Saturday, June 18, 2011

Moment of Zen: The Pineapple




The pineapple has long been a popular symbol of hospitality and friendship. This symbolism has a lengthy history beginning when Christopher Columbus and his men landed on the island now known as Guadeloupe on their second voyage of discovery. In 1493, Christopher Columbus brought the fruit back to Europe from his voyage through the Carib Islands. This tropical king of fruits was crowned the "pineapple" by the English because of its resemblance to a pine cone and its juicy center, which reminded them of an apple.
To the Carib, the pineapple symbolized hospitality, and the Spaniards soon learned they were welcome if a pineapple was placed by the entrance to a village. This symbolism spread to Europe, then to Colonial North America, where it became the custom to carve the shape of a pineapple into the columns at the entrance of a plantation. Families often put a fresh pineapple in the center of the table when they had visitors. This was not only a colorful centerpiece but symbolized the greatest welcome and hospitality to the visitor. The fruit would then be served after the meal as a special desert.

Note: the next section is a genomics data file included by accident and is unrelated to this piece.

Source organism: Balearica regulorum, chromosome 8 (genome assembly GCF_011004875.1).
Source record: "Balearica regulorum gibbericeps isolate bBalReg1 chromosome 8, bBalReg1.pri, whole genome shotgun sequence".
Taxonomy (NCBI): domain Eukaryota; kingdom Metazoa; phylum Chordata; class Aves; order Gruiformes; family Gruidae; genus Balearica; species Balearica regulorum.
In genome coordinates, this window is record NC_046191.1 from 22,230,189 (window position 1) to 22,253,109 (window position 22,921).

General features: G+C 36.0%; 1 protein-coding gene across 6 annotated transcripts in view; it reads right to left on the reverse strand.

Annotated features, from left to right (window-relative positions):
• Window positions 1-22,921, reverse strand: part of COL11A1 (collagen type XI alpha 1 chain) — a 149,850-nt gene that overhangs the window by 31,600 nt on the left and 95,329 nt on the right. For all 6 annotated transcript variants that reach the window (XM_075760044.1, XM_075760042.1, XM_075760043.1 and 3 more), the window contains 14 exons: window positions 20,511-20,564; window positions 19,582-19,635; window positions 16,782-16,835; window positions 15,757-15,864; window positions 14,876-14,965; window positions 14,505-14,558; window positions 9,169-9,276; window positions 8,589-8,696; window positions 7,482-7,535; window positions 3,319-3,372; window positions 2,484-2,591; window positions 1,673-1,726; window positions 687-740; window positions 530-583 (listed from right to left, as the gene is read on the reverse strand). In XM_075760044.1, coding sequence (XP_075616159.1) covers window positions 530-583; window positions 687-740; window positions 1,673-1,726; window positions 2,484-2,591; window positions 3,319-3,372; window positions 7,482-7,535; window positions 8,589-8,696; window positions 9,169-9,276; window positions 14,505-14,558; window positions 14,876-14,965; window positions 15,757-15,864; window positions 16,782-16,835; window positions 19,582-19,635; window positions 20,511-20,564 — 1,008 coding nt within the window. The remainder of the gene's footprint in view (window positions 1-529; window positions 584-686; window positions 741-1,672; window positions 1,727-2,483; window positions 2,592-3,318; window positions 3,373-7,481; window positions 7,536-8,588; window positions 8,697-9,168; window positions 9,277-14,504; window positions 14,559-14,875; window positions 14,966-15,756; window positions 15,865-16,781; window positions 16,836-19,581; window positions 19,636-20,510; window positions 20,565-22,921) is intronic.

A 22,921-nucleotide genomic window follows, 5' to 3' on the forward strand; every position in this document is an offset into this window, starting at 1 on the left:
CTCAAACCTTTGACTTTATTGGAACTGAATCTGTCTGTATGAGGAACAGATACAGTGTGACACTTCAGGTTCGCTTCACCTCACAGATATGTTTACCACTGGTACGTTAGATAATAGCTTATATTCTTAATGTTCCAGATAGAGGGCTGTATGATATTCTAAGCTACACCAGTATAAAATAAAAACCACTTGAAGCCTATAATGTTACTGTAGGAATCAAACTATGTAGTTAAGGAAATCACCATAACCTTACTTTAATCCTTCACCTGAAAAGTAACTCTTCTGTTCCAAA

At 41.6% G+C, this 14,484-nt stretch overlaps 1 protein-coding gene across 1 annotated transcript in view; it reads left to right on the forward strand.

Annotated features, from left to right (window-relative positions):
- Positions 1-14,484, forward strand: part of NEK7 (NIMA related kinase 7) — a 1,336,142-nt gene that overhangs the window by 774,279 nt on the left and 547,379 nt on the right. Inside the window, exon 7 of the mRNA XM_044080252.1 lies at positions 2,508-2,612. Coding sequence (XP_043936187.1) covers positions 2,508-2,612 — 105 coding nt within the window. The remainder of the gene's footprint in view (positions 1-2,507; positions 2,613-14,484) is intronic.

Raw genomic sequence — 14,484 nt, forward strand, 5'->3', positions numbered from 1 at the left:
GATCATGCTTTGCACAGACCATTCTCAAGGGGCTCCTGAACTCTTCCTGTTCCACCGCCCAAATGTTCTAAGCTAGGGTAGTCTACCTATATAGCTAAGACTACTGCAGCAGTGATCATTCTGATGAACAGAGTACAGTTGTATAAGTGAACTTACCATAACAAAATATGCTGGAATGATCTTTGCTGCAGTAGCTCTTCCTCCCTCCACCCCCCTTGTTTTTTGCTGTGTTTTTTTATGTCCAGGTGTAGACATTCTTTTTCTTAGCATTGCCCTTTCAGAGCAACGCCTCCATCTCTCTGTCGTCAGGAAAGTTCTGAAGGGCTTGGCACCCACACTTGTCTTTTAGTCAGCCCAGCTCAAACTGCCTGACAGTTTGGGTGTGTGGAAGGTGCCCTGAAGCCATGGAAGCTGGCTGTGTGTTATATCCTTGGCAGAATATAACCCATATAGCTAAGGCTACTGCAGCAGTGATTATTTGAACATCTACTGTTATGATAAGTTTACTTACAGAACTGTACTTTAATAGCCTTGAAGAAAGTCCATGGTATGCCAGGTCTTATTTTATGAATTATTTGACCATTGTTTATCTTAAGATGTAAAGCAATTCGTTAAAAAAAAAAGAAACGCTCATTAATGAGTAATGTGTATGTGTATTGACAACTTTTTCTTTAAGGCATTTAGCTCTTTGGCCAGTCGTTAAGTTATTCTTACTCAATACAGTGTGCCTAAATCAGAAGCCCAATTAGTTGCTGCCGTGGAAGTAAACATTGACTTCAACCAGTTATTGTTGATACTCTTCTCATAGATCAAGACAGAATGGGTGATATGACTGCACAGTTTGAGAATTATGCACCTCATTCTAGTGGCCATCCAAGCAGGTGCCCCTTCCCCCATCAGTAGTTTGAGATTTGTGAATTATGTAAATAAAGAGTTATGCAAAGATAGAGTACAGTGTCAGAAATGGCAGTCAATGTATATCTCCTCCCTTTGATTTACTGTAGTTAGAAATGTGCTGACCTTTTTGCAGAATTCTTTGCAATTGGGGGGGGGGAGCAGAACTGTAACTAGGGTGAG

I remembered learning this at a tour of a plantation:  When guest would come over to spend a few days, they were greeted with a pineapple. But if they over stayed their welcome, they would find half a pineapple at the foot of their bed. This was an unspoken signal that it was time for them to leave.


Thank goodness, the guy in the picture above seems to be welcoming us.
Text Source: http://EzineArticles.com/1044420

5 comments:

jaygeemmm said...

Wish he'd remove that pineapple!
HAHAHAHA

Peace <3
Jay

WranglerMan said...

I do not like to stay in other people's homes. in the back of my head, the little voice keeps saying, "After three days, fish and guests start to smell..."

JoeBlow said...

Jay, hospitality says that she should give it to you as a sign of welcome.

WranglerMan, it's according to how well I know the person as to whether I like to stay with them, though I'm not a big fan of people visiting me because of this old adage.

fan of casey said...

Joe: As you know I live in Hawaii where we have some of the best pineapple but it never really served the same hospitality signal as it does on the mainland. Still, it's a yummy treat. Considering that it takes over 3 years to grow one, it's a great deal at Costco for under $3 each (depending on season, it's either $2.49 or $2.79 each).

JoeBlow said...

FOC: The hospitality meaning on the mainland comes from it being such a luxury because it came from far away and exotic lands such as Hawaii. Alabama even named a town after the fruit: Pine Apple, Alabama.